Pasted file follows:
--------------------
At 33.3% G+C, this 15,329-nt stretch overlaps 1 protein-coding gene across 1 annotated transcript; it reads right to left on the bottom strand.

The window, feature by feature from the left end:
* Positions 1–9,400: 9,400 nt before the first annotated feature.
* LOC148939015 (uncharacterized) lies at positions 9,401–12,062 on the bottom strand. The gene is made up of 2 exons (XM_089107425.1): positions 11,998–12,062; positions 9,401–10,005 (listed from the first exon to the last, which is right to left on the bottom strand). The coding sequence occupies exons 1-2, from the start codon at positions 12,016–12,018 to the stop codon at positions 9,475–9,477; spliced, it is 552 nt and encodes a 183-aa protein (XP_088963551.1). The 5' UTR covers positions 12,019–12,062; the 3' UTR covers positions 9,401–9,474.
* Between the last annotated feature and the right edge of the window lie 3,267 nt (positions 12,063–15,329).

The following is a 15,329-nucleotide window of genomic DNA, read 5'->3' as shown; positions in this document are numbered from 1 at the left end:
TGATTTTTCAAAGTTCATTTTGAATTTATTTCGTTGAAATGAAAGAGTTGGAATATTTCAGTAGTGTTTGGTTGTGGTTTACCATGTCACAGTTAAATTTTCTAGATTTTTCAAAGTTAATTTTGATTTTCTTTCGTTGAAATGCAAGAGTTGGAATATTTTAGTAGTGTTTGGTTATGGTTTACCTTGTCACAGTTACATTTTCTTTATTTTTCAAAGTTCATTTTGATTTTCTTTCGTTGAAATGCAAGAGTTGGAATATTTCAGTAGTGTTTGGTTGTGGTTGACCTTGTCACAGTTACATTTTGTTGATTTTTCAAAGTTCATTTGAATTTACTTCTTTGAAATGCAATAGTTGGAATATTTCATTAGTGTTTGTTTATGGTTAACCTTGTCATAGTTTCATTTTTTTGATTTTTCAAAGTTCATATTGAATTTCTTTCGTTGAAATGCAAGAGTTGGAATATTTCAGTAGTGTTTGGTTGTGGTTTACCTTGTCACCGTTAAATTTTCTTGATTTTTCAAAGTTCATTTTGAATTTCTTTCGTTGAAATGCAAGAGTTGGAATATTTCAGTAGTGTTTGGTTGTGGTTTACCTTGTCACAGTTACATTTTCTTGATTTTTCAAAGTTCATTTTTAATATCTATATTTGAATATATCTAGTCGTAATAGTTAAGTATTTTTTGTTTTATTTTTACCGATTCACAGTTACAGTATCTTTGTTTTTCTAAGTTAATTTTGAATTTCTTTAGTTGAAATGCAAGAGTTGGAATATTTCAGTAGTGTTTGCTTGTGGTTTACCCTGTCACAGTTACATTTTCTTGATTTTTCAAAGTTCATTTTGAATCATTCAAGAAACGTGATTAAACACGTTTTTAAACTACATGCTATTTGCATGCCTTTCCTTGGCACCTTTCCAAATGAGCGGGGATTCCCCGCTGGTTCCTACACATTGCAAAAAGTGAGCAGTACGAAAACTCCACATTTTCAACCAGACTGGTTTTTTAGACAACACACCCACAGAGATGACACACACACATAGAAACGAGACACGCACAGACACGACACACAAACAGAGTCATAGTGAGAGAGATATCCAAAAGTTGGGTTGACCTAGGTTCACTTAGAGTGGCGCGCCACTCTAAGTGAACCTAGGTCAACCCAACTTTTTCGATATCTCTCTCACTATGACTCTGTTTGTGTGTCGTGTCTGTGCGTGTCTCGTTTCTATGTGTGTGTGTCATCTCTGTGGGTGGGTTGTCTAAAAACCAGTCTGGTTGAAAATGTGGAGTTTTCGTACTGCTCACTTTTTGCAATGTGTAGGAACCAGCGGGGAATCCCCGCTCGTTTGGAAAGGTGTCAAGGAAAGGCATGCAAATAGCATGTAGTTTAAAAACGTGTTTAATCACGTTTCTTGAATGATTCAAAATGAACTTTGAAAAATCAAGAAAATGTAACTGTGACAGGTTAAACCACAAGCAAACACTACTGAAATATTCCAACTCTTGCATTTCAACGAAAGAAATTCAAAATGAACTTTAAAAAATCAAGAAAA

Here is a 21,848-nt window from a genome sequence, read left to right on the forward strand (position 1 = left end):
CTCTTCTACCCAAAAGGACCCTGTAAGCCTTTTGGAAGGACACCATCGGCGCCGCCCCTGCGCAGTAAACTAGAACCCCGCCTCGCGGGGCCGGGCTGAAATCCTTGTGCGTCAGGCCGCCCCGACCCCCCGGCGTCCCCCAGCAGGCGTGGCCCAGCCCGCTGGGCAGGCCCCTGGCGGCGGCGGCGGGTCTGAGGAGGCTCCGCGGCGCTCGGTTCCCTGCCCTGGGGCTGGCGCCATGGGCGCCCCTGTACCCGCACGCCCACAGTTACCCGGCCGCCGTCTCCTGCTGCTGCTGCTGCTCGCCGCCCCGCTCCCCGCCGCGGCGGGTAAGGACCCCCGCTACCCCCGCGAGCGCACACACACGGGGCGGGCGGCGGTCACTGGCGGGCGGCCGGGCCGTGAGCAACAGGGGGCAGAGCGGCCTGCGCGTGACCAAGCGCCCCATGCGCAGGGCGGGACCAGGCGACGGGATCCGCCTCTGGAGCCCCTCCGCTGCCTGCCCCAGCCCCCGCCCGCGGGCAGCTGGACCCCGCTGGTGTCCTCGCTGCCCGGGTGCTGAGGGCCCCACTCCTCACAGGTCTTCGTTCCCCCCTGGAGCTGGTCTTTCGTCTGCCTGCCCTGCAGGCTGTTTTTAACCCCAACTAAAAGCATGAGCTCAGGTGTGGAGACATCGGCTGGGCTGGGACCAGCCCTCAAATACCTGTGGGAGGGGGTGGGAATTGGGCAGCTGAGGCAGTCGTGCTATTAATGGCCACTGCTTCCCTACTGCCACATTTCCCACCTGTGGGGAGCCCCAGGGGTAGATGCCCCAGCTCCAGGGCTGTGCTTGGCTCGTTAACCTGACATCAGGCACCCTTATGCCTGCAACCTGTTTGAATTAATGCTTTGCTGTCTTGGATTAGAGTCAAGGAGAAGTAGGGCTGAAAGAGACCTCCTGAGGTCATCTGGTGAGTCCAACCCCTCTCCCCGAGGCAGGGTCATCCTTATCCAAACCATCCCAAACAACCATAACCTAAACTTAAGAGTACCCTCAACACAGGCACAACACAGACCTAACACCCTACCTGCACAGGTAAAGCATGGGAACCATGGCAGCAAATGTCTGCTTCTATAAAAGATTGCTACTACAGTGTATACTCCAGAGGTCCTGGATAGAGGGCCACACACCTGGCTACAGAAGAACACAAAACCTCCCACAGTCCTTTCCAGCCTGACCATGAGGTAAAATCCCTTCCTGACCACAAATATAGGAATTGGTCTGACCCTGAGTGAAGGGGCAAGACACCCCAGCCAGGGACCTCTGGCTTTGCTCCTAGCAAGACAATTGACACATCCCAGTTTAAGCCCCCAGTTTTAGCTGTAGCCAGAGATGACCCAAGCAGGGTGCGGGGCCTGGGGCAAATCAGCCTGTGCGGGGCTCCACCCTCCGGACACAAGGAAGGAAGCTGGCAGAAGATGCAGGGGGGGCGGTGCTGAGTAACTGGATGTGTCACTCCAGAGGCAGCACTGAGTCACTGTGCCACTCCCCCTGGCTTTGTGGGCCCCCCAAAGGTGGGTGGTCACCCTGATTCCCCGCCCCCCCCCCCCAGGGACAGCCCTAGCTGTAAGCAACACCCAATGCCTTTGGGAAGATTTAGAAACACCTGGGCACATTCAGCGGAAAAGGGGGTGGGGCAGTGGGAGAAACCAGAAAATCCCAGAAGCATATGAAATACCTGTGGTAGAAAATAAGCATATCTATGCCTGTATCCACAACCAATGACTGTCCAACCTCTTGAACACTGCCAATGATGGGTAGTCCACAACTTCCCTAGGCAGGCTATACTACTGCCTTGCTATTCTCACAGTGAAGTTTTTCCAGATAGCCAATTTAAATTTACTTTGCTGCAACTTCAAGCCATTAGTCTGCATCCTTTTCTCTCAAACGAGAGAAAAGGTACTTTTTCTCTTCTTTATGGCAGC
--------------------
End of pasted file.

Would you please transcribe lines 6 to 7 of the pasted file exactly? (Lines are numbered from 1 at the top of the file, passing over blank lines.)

The following is a 15,329-nucleotide window of genomic DNA, read 5'->3' as shown; positions in this document are numbered from 1 at the left end:
TGATTTTTCAAAGTTCATTTTGAATTTATTTCGTTGAAATGAAAGAGTTGGAATATTTCAGTAGTGTTTGGTTGTGGTTTACCATGTCACAGTTAAATTTTCTAGATTTTTCAAAGTTAATTTTGATTTTCTTTCGTTGAAATGCAAGAGTTGGAATATTTTAGTAGTGTTTGGTTATGGTTTACCTTGTCACAGTTACATTTTCTTTATTTTTCAAAGTTCATTTTGATTTTCTTTCGTTGAAATGCAAGAGTTGGAATATTTCAGTAGTGTTTGGTTGTGGTTGACCTTGTCACAGTTACATTTTGTTGATTTTTCAAAGTTCATTTGAATTTACTTCTTTGAAATGCAATAGTTGGAATATTTCATTAGTGTTTGTTTATGGTTAACCTTGTCATAGTTTCATTTTTTTGATTTTTCAAAGTTCATATTGAATTTCTTTCGTTGAAATGCAAGAGTTGGAATATTTCAGTAGTGTTTGGTTGTGGTTTACCTTGTCACCGTTAAATTTTCTTGATTTTTCAAAGTTCATTTTGAATTTCTTTCGTTGAAATGCAAGAGTTGGAATATTTCAGTAGTGTTTGGTTGTGGTTTACCTTGTCACAGTTACATTTTCTTGATTTTTCAAAGTTCATTTTTAATATCTATATTTGAATATATCTAGTCGTAATAGTTAAGTATTTTTTGTTTTATTTTTACCGATTCACAGTTACAGTATCTTTGTTTTTCTAAGTTAATTTTGAATTTCTTTAGTTGAAATGCAAGAGTTGGAATATTTCAGTAGTGTTTGCTTGTGGTTTACCCTGTCACAGTTACATTTTCTTGATTTTTCAAAGTTCATTTTGAATCATTCAAGAAACGTGATTAAACACGTTTTTAAACTACATGCTATTTGCATGCCTTTCCTTGGCACCTTTCCAAATGAGCGGGGATTCCCCGCTGGTTCCTACACATTGCAAAAAGTGAGCAGTACGAAAACTCCACATTTTCAACCAGACTGGTTTTTTAGACAACACACCCACAGAGATGACACACACACATAGAAACGAGACACGCACAGACACGACACACAAACAGAGTCATAGTGAGAGAGATATCCAAAAGTTGGGTTGACCTAGGTTCACTTAGAGTGGCGCGCCACTCTAAGTGAACCTAGGTCAACCCAACTTTTTCGATATCTCTCTCACTATGACTCTGTTTGTGTGTCGTGTCTGTGCGTGTCTCGTTTCTATGTGTGTGTGTCATCTCTGTGGGTGGGTTGTCTAAAAACCAGTCTGGTTGAAAATGTGGAGTTTTCGTACTGCTCACTTTTTGCAATGTGTAGGAACCAGCGGGGAATCCCCGCTCGTTTGGAAAGGTGTCAAGGAAAGGCATGCAAATAGCATGTAGTTTAAAAACGTGTTTAATCACGTTTCTTGAATGATTCAAAATGAACTTTGAAAAATCAAGAAAATGTAACTGTGACAGGTTAAACCACAAGCAAACACTACTGAAATATTCCAACTCTTGCATTTCAACGAAAGAAATTCAAAATGAACTTTAAAAAATCAAGAAAA